Take a look at my Fundraising Report Card’s benchmarks here.
If you go to that link you’ll see that those supporters are also twice as likely to retain when compared to low dollar donors. Plus their lifetime value is almost 1,700% greater ($75,000 vs. just $45 for low dollar donors).
That’s likely because those folks usually get removed from the transactional email lists. Instead, they get one-to-one, personal VIP service (which by the way, much of that kind of service can now be automated). And their legacy gifts are astronomically larger.
So it pays (literally) to focus on the most passionate, most committed, and wealthiest supporters.
Back to Apple and monitoring ‘opens.’
What I’m saying is that what’s happening with Apple matters a lot if you are sending out a lot of emails regularly to raise smaller donations. For that kind of marketing, open rates matter for measuring what subject lines and pre-headers work best.
If, however, you are an Engagement Fundraiser, you’ll stay focused on what really matters… ENGAGEMENT!
Engagement fundraisers recognize that the best donors (the ones who are the most passionate and have the highest capacity) don’t want or need transactional email solicitations. Rather, they want and need a deeper relationship and access—a VIP experience. They want engagement.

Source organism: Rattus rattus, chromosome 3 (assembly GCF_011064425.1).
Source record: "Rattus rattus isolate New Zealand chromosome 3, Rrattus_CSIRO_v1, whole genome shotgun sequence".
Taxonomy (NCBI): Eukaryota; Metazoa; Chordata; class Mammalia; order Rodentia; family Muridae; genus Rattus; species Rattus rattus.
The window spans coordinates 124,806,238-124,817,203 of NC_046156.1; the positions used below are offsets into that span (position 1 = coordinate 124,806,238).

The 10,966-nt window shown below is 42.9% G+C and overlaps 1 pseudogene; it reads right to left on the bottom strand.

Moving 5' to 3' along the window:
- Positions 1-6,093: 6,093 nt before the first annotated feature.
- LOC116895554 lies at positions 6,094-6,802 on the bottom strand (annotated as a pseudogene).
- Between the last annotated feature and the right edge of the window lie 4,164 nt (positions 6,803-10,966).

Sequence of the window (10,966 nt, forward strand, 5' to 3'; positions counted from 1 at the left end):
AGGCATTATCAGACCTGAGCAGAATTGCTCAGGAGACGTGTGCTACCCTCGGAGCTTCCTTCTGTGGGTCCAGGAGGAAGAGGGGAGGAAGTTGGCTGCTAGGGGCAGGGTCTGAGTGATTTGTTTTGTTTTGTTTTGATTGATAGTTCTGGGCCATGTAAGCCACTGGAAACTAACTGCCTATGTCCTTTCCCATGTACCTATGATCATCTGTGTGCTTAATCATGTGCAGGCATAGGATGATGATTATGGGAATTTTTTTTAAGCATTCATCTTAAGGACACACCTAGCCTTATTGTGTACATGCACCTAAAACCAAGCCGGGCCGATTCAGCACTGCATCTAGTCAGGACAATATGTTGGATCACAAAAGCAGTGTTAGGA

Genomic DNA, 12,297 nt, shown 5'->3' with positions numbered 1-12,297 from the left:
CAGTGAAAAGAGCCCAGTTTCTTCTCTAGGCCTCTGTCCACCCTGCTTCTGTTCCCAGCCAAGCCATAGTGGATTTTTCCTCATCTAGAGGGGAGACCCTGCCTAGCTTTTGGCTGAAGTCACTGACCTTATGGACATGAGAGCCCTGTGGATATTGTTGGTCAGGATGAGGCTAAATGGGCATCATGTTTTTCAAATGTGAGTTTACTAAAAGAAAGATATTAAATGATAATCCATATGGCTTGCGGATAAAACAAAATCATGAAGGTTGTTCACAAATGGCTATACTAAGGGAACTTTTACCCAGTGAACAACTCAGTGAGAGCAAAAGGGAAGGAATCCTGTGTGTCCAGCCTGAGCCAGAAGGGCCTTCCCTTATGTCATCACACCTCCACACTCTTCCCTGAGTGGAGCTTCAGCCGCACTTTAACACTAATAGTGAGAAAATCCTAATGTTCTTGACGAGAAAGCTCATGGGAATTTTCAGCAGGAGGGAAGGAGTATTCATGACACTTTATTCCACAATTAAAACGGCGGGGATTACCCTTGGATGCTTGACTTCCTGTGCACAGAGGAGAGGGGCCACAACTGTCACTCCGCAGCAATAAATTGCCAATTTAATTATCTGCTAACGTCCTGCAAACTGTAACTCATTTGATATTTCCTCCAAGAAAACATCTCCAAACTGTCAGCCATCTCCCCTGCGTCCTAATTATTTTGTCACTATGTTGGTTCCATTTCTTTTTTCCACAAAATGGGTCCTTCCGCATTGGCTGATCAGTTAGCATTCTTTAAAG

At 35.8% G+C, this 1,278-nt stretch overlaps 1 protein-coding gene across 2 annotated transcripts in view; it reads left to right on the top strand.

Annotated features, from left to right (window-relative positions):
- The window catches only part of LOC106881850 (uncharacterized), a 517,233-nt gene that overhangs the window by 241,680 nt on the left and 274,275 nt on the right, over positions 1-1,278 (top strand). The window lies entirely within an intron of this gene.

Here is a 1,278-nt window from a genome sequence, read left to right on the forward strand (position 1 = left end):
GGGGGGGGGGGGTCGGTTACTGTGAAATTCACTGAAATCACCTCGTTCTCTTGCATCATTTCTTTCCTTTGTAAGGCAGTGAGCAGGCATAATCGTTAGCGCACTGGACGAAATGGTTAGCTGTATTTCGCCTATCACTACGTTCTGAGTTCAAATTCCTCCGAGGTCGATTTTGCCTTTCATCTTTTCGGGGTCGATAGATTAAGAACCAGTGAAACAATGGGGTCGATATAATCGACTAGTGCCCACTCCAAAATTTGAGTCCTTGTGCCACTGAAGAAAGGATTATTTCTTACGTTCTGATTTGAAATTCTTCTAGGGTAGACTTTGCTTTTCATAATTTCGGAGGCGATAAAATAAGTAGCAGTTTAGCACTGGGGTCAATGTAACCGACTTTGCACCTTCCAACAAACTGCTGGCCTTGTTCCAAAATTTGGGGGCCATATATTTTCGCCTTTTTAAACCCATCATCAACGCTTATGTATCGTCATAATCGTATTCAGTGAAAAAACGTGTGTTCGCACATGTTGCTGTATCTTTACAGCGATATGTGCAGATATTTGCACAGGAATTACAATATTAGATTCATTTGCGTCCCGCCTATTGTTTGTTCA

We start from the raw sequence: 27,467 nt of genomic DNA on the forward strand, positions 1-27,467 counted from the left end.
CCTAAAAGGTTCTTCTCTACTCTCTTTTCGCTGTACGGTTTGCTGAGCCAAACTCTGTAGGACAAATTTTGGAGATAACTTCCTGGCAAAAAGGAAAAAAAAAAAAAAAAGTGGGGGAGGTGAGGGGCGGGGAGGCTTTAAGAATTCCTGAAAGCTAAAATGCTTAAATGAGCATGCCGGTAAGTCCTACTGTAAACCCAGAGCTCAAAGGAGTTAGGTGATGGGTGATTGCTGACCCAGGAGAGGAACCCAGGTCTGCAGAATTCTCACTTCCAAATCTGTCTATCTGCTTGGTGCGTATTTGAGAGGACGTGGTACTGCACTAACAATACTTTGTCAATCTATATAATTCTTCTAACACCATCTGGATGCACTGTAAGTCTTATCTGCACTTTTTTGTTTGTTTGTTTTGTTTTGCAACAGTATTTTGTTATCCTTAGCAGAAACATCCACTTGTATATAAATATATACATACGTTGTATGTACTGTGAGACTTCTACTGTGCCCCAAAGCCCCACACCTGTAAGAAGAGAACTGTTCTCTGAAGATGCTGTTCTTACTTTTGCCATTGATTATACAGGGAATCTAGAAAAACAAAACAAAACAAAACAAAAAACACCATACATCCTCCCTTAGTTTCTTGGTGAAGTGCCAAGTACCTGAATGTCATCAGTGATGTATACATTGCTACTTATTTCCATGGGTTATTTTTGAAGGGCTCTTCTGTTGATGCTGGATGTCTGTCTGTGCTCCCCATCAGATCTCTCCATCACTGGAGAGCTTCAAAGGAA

For high dollar fundraising, engagement matters more than opens.
To measure engagement you’ll want to concern yourself mostly with:
For instance, do they stay on the page for a while?
Do they meander over to other pages?
Do they fill out a form to subscribe, attend an event, download information, etc.?
Or, best of all, do they arrange a meeting with you to discuss ways they can be more philanthropic (especially if they have the capacity to make a major impact)?
None of those metrics will be affected by Apple’s new policies. So, Engagement Fundraisers (mostly MarketSmart customers) won’t have to worry about Apple’s change very much.